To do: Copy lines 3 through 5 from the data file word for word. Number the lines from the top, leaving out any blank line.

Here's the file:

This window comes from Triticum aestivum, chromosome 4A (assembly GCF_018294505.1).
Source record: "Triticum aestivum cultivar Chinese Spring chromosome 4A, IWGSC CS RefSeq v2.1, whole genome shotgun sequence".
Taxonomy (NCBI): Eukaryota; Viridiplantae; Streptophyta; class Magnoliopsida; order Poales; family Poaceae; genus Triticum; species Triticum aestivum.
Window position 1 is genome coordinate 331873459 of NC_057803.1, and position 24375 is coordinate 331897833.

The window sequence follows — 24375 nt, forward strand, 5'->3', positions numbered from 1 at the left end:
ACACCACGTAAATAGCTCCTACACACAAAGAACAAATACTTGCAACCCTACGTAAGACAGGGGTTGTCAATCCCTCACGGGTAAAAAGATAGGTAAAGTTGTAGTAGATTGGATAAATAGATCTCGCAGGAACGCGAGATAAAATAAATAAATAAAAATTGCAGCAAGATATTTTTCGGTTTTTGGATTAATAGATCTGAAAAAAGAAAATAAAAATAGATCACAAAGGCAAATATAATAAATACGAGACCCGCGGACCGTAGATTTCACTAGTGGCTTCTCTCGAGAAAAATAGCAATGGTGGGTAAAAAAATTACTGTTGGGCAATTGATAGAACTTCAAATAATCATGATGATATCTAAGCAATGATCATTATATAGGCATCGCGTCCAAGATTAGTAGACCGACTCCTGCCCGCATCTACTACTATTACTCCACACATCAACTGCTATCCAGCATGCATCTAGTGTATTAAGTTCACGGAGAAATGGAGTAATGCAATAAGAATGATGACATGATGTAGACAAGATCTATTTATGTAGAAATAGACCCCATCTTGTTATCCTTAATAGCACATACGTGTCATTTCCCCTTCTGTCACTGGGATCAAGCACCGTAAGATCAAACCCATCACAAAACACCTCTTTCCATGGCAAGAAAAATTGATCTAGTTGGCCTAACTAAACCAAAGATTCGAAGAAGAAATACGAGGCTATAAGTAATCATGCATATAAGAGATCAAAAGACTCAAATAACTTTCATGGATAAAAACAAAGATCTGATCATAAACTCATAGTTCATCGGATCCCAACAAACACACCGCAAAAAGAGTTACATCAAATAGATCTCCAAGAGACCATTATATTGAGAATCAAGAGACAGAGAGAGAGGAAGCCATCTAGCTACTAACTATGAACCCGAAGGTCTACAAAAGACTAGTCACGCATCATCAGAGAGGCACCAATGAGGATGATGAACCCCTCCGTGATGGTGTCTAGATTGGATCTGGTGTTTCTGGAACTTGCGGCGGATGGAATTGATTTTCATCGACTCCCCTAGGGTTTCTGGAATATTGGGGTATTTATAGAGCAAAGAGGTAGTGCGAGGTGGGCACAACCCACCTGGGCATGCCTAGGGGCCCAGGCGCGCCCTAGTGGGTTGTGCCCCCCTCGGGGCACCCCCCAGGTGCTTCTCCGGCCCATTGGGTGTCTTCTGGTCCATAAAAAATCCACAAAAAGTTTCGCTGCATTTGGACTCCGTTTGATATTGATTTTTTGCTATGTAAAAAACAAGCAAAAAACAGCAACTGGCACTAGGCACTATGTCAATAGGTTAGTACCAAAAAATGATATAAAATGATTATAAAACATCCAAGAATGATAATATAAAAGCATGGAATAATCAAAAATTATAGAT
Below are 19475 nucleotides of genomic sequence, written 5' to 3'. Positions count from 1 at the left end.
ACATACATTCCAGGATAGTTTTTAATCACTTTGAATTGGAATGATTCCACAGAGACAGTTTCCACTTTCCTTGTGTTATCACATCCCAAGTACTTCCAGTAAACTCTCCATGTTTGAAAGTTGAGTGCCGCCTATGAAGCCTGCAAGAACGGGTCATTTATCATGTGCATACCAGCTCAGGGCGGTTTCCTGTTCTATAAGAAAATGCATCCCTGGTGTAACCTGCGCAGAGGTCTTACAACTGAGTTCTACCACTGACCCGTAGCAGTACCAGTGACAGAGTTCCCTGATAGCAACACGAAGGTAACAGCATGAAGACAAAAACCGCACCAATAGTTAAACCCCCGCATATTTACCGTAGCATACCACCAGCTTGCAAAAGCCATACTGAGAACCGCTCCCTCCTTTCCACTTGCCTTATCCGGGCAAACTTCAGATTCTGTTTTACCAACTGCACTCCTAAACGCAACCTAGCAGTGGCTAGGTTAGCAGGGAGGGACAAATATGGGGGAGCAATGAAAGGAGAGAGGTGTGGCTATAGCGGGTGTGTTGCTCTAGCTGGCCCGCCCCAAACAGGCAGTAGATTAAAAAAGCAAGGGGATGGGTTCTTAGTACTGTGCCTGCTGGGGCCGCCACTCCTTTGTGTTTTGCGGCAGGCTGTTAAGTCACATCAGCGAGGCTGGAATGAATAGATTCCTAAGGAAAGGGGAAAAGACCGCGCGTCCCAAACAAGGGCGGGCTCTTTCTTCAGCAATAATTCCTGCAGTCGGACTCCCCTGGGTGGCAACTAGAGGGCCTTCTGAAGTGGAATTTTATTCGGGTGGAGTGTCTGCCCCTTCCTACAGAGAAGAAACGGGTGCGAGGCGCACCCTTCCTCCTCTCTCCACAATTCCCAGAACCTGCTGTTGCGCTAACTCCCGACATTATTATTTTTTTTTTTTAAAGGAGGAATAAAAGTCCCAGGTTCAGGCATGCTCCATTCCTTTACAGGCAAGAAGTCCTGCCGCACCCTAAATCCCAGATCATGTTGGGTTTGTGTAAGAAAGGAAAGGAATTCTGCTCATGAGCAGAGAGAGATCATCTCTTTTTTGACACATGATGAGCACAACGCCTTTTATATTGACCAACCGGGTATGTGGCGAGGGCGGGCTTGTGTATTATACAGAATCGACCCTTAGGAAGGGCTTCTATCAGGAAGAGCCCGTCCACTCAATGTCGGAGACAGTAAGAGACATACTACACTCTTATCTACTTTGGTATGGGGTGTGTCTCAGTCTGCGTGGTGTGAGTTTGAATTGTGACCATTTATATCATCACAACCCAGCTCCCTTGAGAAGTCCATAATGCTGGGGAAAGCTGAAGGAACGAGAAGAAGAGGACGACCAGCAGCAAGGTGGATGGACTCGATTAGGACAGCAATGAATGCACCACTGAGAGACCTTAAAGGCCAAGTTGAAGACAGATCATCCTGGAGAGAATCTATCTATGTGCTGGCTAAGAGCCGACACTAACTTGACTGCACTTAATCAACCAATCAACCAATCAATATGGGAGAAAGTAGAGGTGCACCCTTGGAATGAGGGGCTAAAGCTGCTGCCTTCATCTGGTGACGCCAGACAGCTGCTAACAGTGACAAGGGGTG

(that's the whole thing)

Taxonomy (NCBI): Eukaryota; Viridiplantae; Streptophyta; class Magnoliopsida; order Poales; family Poaceae; genus Triticum; species Triticum aestivum.
Window position 1 is genome coordinate 331873459 of NC_057803.1, and position 24375 is coordinate 331897833.

The window sequence follows — 24375 nt, forward strand, 5'->3', positions numbered from 1 at the left end: